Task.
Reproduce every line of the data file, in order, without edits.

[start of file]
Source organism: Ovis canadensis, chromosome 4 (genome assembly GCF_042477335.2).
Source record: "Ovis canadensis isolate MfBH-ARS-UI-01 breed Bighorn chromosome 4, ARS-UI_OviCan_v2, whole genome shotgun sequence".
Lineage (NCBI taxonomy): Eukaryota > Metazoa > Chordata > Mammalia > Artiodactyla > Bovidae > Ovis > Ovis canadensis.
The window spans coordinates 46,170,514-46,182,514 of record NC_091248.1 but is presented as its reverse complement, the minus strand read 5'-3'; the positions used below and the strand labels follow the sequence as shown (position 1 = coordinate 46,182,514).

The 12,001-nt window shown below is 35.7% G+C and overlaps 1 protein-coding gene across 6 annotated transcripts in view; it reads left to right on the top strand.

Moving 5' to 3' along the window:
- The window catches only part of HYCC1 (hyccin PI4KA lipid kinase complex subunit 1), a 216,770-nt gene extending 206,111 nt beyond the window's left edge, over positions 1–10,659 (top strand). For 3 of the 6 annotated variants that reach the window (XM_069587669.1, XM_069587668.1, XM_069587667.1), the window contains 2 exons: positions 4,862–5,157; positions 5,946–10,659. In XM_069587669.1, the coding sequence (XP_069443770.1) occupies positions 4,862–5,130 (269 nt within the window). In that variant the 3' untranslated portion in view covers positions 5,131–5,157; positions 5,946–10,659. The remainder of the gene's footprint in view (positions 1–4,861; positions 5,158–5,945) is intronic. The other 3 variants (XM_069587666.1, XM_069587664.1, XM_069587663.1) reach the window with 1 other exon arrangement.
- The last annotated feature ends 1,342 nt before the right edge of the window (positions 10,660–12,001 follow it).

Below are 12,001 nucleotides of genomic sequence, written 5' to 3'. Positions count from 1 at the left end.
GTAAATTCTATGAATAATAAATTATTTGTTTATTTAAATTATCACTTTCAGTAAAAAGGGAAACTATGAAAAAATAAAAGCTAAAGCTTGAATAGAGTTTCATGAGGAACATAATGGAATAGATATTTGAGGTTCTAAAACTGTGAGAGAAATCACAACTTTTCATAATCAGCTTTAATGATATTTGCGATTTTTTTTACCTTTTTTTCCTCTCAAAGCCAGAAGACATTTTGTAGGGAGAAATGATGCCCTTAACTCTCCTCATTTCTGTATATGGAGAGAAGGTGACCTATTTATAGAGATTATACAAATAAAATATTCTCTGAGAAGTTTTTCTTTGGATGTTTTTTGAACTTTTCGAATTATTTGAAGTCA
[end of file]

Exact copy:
Source organism: Ovis canadensis, chromosome 4 (genome assembly GCF_042477335.2).
Source record: "Ovis canadensis isolate MfBH-ARS-UI-01 breed Bighorn chromosome 4, ARS-UI_OviCan_v2, whole genome shotgun sequence".
Lineage (NCBI taxonomy): Eukaryota > Metazoa > Chordata > Mammalia > Artiodactyla > Bovidae > Ovis > Ovis canadensis.
The window spans coordinates 46,170,514-46,182,514 of record NC_091248.1 but is presented as its reverse complement, the minus strand read 5'-3'; the positions used below and the strand labels follow the sequence as shown (position 1 = coordinate 46,182,514).

The 12,001-nt window shown below is 35.7% G+C and overlaps 1 protein-coding gene across 6 annotated transcripts in view; it reads left to right on the top strand.

Moving 5' to 3' along the window:
- The window catches only part of HYCC1 (hyccin PI4KA lipid kinase complex subunit 1), a 216,770-nt gene extending 206,111 nt beyond the window's left edge, over positions 1–10,659 (top strand). For 3 of the 6 annotated variants that reach the window (XM_069587669.1, XM_069587668.1, XM_069587667.1), the window contains 2 exons: positions 4,862–5,157; positions 5,946–10,659. In XM_069587669.1, the coding sequence (XP_069443770.1) occupies positions 4,862–5,130 (269 nt within the window). In that variant the 3' untranslated portion in view covers positions 5,131–5,157; positions 5,946–10,659. The remainder of the gene's footprint in view (positions 1–4,861; positions 5,158–5,945) is intronic. The other 3 variants (XM_069587666.1, XM_069587664.1, XM_069587663.1) reach the window with 1 other exon arrangement.
- The last annotated feature ends 1,342 nt before the right edge of the window (positions 10,660–12,001 follow it).

Below are 12,001 nucleotides of genomic sequence, written 5' to 3'. Positions count from 1 at the left end.
GTAAATTCTATGAATAATAAATTATTTGTTTATTTAAATTATCACTTTCAGTAAAAAGGGAAACTATGAAAAAATAAAAGCTAAAGCTTGAATAGAGTTTCATGAGGAACATAATGGAATAGATATTTGAGGTTCTAAAACTGTGAGAGAAATCACAACTTTTCATAATCAGCTTTAATGATATTTGCGATTTTTTTTACCTTTTTTTCCTCTCAAAGCCAGAAGACATTTTGTAGGGAGAAATGATGCCCTTAACTCTCCTCATTTCTGTATATGGAGAGAAGGTGACCTATTTATAGAGATTATACAAATAAAATATTCTCTGAGAAGTTTTTCTTTGGATGTTTTTTGAACTTTTCGAATTATTTGAAGTCA